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[graphic] The Wayside

The Wayside
Photo from Naitonal Park Service digital archives
The Wayside in Concord, Massachusetts, a National Historic Landmark, was lived in by three American literary figures: Louisa May Alcott, Margaret Sidney and Nathaniel Hawthorne. Hawthorne, author of The Scarlet Letter, The House of the Seven Gables, and the short story collections; Mosses from an Old Manse and Twice-Told Tales lived here from 1852 until 1870 and gave it the name by which it is still known. While The Wayside is best known as the only home Hawthorne ever owned and the place where he wrote his last works, it has also been the home of several noteworthy women. The Wayside, called "Hillside" by the Alcott family, was one the childhood homes of Louisa May Alcott, the author of the 1868 classic Little Women. Louisa lived here with her parents and three sisters from April 1845 to November 1848 during her early teenage years. The Wayside barn, which today serves as a Visitor Center and exhibit area, was used by the Alcott girls to stage the plays that were created when they lived at "Hillside"; including "Roderigo" from Little Women. The Wayside exhibit and tour make note of the many events that occurred at "Hillside" that are recalled in Little Women; as well as real life experiences that the Alcott family had here, such as their sheltering of a fugitive slave in early 1847. Mrs. Alcott's family included Judge Samuel Sewall, who wrote an early anti-slavery tract, "The Selling of Joseph" in 1700, and her brother, Samuel J. May was a founder of The American Anti-Slavery Society and a conductor on the Underground Railroad in Syracuse, New York.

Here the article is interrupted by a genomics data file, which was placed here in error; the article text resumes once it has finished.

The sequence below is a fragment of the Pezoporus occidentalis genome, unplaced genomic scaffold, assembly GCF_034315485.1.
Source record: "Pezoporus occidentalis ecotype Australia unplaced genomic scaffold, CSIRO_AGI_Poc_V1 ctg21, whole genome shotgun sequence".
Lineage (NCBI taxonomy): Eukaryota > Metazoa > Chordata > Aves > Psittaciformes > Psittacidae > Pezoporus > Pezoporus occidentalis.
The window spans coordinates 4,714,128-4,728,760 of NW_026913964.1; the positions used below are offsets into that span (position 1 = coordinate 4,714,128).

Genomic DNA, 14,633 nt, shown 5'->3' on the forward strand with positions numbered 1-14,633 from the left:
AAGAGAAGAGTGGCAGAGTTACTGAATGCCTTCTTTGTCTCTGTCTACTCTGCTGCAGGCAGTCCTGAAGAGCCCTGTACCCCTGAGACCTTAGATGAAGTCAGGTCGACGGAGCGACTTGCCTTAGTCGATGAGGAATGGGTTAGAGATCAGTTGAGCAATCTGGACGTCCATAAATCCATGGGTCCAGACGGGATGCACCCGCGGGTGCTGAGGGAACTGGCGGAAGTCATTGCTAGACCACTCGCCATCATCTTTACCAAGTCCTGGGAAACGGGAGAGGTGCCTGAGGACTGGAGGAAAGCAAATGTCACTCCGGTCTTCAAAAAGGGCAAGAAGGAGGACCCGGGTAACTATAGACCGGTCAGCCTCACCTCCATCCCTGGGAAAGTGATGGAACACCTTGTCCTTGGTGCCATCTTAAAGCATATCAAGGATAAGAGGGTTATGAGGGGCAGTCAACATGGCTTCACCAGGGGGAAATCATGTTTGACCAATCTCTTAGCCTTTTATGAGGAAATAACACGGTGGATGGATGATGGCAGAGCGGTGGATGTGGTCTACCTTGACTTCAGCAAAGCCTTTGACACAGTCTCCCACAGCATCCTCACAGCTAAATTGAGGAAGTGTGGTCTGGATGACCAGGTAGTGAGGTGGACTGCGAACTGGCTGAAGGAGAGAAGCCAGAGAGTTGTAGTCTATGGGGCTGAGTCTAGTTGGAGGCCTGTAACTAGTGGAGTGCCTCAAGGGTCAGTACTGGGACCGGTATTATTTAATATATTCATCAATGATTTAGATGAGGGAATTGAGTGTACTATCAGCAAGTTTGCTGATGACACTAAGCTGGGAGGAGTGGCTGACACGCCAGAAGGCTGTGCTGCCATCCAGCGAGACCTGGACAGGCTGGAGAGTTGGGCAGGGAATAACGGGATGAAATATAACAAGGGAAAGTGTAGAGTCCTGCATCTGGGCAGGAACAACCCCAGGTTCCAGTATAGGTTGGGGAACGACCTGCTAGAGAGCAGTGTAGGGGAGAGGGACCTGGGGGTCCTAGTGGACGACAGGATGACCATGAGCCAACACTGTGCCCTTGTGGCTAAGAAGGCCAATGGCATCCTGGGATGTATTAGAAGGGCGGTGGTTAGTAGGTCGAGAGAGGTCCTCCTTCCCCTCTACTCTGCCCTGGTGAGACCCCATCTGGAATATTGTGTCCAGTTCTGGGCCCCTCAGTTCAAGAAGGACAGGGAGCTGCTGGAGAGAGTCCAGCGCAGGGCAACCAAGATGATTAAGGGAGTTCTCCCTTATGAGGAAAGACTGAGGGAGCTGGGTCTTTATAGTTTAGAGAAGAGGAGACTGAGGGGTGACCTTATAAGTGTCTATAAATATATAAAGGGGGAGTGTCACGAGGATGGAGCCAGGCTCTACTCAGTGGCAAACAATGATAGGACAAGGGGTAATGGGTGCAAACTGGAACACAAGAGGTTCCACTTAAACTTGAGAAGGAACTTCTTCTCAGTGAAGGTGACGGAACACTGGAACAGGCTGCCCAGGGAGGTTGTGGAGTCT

The Wayside, now part of Minute Man National Historical Park, also pays tribute to the lives of several other significant women. Their stories are included in our Places Where Women Made History travel itinerary.

The Wayside, administered by the National Park Service, is located at 455 Lexington Road, Concord, MA, within the Minuteman National Historical Park, one mile east of Concord's Monument Square. For more information, call 978-369-6975, or click here.

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